North Koreans finally hear about defector soldier’s dash across DMZ

News of the North Korean soldier who made a daring escape across the heavily militarized Korean border has just broken in North Korea and is captivating residents, reports an inside source. 
News concerning North Korea’s delegation to the Pyeongchang 2018 Winter Olympic Games – including Kim Jong Un’s sister Kim Yo Jong, a cheering squad, and the Samjiyon Orchestra – has been eclipsed by the story of the defector soldier.
“Even though news from the outside world is restricted and heavily censored, some information about the outside world still gets in,” said a Pyongyang-based source during a telephone call with Daily NK on February 9. “North Korean merchants active in China have returned to North Korea and began circulating the story of the defector soldier. Parents who have children in the military are particularly interested.”   
The incident is sparking diverse conversations among the residents. “After learning that the escaping soldier survived even though he was shot many times, people are saying, ‘In modern nations, medical technology is so advanced that they can save someone from the brink of death. He survived because he got surgery in South Korea. If he got surgery here, there’s no way he would have made it.’” the source said.
“People are also discussing the fact that parasites were found during the surgery. They are saying that this reveals the real environment that soldiers are forced to deal with. They are given ineffective supplements to treat roundworm, something that doesn’t even resemble medicine.”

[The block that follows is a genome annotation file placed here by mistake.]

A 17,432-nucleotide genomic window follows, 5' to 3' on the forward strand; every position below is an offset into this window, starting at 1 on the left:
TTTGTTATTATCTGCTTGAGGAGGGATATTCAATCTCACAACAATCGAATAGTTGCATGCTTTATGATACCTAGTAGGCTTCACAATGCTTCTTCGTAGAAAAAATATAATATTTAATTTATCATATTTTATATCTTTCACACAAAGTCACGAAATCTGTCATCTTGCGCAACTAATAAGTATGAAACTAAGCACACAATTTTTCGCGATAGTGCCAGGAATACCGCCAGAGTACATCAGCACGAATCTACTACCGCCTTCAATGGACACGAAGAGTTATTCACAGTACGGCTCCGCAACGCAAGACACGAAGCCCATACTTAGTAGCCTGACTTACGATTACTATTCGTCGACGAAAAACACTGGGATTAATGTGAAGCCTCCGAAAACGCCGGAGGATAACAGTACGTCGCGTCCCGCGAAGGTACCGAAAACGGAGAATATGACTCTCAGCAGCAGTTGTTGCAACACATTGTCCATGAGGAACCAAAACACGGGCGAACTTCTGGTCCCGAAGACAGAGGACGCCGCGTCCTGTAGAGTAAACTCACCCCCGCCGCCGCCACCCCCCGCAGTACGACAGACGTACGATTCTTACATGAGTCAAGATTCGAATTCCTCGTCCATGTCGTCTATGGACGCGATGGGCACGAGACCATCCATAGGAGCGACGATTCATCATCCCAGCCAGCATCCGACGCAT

North Korea supplies residents with one dose of roundworm medicine in the spring and one in the fall. In some regions, liquid medicine is given and in others, pills are given. But many have little faith in the medicine and discard it. Instead, roundworm medicine is commonly purchased from the markets, and is seen to be more effective. 
The situation for the military is even more dire. Soldiers are told to eat lightly one day prior to administration of the drug, so most simply refuse to take the medicine at all. 
“In the military, they give soldiers some porridge the day before they are told to eat the roundworm medicine. But these are growing and hungry soldiers. They are weary and tired from training all day and they sometimes disobey orders by having a late night snack. Many regard the medicine as useless and don’t even bother taking it,” the source said.
News of the escaped soldier is spreading particularly quickly in the border region near China, where more residents communicate with the outside world. 
“The residents in the border region are surprised to learn that they [South Korea] saved the life of a soldier who would normally point a gun at them. His life was saved, his disease was cured, and he managed a successful defection enabling a truly new start to life,” a source from Ryanggang Province said.
When asked why the Pyeongchang Olympics was not becoming a bigger topic of conversation among North Koreans, the Ryanggang-based source said, “At first, people thought it was amazing that South Korea was hosting the Olympics again, but overall, we don’t think it impacts our lives. We just hope that relations will improve after this. Most people aren’t interested in who is participating and who is going [to the Games].”  
Kang Mi Jin is a North Korean defector turned journalist who fled North Korea in 2009. She has a degree in economics and writes largely on marketization and economy-related issues for Daily NK. Questions about her articles can be directed to